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THE VANCOUVER COURIER FRIDAY, APRIL 20, 2012

sports & recreation

Jock and Jill

with Megan Stewart

All-star ball

High school basketballers will play their last game in their school colours this Saturday in the best-of-B.C. all-star game hosted by the University of B.C. Two players—Isaiah Solomon of Vancouver College and York House Tigers Cherub Lum—will play on the court where they will compete next season as T-Birds. On the girls side, the city is represented by six players from the same two schools. Jennifer Carpio and Rebecca Fernandez of Britannia join Alisha Roberts of York House on one squad while Britannia’s Karen Li will suit up with York House’s Laura Baker and Lum, who will watch from the bench because of an injury. The two teams are drawn from the province’s best Grade 12s, meaning the game won’t include Britannia’s Jilliane Vina or AAA provincial tournament MVP Emma Wolfram of Kamloops because both are Grade 11 students. On the boys side, Cole Penman of Vancouver College, Andrew Mavety of Point Grey and Cameron Smythe of Tupper compete against a team led by coach Steve Hanson of the AAA provincial champion Terry Fox Ravens who counts Solomon and St. George’s Milan Mitrovic on his line-up. The girls game tips off April 21 at 1:30 p.m. followed by the boys at 3 p.m.

Lingerie Football

The B.C. Angels hold a second tryout Sunday, April 22 from 1 to 3 p.m. at the downtown fields at Andy Livingstone Park. If you’re not a gawker (members of the media included) and want to try out, bring a headshot and wear “cute gym gear.” The Lingerie Football League is expanding into Canada and will count four teams when the season begins Aug. 25. I’m on the team. Don’t know if I’ll stay; it’s my roster spot to lose. Don’t know if I’ll stay; the uniforms include a garter belt. Playing tackle football—a pursuit that isn’t widely available to girls or women—is exhilarating and I’m already very loyal to the other selected Angels.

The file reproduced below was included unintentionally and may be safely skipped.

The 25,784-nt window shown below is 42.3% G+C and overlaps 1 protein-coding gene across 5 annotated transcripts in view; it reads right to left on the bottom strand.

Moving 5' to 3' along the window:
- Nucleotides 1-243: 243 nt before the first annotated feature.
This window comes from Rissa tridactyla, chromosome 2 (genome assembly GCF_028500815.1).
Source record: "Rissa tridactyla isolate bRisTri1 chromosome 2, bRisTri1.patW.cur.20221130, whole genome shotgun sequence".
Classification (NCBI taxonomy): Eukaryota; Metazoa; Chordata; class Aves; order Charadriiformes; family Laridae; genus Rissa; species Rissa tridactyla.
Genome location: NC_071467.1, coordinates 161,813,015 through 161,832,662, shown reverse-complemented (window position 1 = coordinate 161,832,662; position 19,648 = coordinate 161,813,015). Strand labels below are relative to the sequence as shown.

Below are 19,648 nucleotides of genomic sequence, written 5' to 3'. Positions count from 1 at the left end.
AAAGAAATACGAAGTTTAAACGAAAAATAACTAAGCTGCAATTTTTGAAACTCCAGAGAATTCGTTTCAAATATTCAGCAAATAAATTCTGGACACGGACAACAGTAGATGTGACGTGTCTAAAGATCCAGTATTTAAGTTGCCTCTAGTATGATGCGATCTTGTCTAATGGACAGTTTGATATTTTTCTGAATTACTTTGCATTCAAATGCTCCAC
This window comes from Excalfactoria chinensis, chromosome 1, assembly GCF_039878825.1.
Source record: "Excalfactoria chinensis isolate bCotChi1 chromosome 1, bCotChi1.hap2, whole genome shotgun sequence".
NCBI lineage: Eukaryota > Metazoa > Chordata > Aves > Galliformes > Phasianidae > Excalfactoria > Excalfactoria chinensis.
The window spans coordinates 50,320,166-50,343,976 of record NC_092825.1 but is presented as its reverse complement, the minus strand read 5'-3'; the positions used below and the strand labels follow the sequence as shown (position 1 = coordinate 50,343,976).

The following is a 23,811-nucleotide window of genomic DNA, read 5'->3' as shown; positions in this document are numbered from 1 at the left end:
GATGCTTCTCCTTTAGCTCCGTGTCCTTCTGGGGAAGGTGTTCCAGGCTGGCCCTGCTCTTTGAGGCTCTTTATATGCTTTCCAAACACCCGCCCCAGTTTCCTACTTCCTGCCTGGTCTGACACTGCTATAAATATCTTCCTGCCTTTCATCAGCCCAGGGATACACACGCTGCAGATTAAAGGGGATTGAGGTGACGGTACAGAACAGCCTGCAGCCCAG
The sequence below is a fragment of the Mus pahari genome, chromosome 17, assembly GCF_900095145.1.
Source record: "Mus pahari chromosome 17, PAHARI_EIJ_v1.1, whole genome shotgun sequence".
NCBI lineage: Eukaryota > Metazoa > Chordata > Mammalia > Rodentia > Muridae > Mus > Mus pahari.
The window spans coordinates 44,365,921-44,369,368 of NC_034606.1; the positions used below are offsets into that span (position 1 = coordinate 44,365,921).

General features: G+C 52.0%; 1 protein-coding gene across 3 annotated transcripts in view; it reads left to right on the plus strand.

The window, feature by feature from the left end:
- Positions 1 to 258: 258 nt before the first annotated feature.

Van Tech secondary teacher Mike Allina, also a coach and president of the Vancouver Secondary Schools Athletic Association, will vote against the BCTF’s recommendation to withdraw teachers’ extracurricular activities. photo Dan Toulgoet

Teacher defies BCTF and will coach Megan Stewart Staff writer As public school teachers across the province voted this week how to respond to the government’s back-to-work legislation and potentially withdraw extracurricular activities such as sports and graduation ceremonies, one East Side P.E. teacher says he will not halt the programs he runs and will not stop coaching. A yellow sign taped to a gymnasium door at Van Tech secondary reads “Intramurals Cancelled,” but the same day he and his colleagues cast ballots, Mike Allina handed out an indoor soccer ball to a group of boys dressed in blue and yellow pinnies. “I will continue to coach,” he said. Allina runs the senior girls soccer program at Van Tech and is also the president of the Vancouver Secondary Schools Athletic Association, the organization responsible for setting schedules, securing referees and hosting playoffs. Vancouver public school leagues will operate with a minimum four teams. Allina expects some spring sports leagues will be cancelled. The VSSAA sent a letter to all school athletic directors Wednesday to determine what school teams will have a coach or teacher sponsor and which will compete in the spring league. “As VSSAA president we have asked teachers to make up their own minds,” said Allina. “We have said this is nothing the VSSAA controls. We’re asking you to use your discretion to do what you feel and if you feel you want to withdraw, you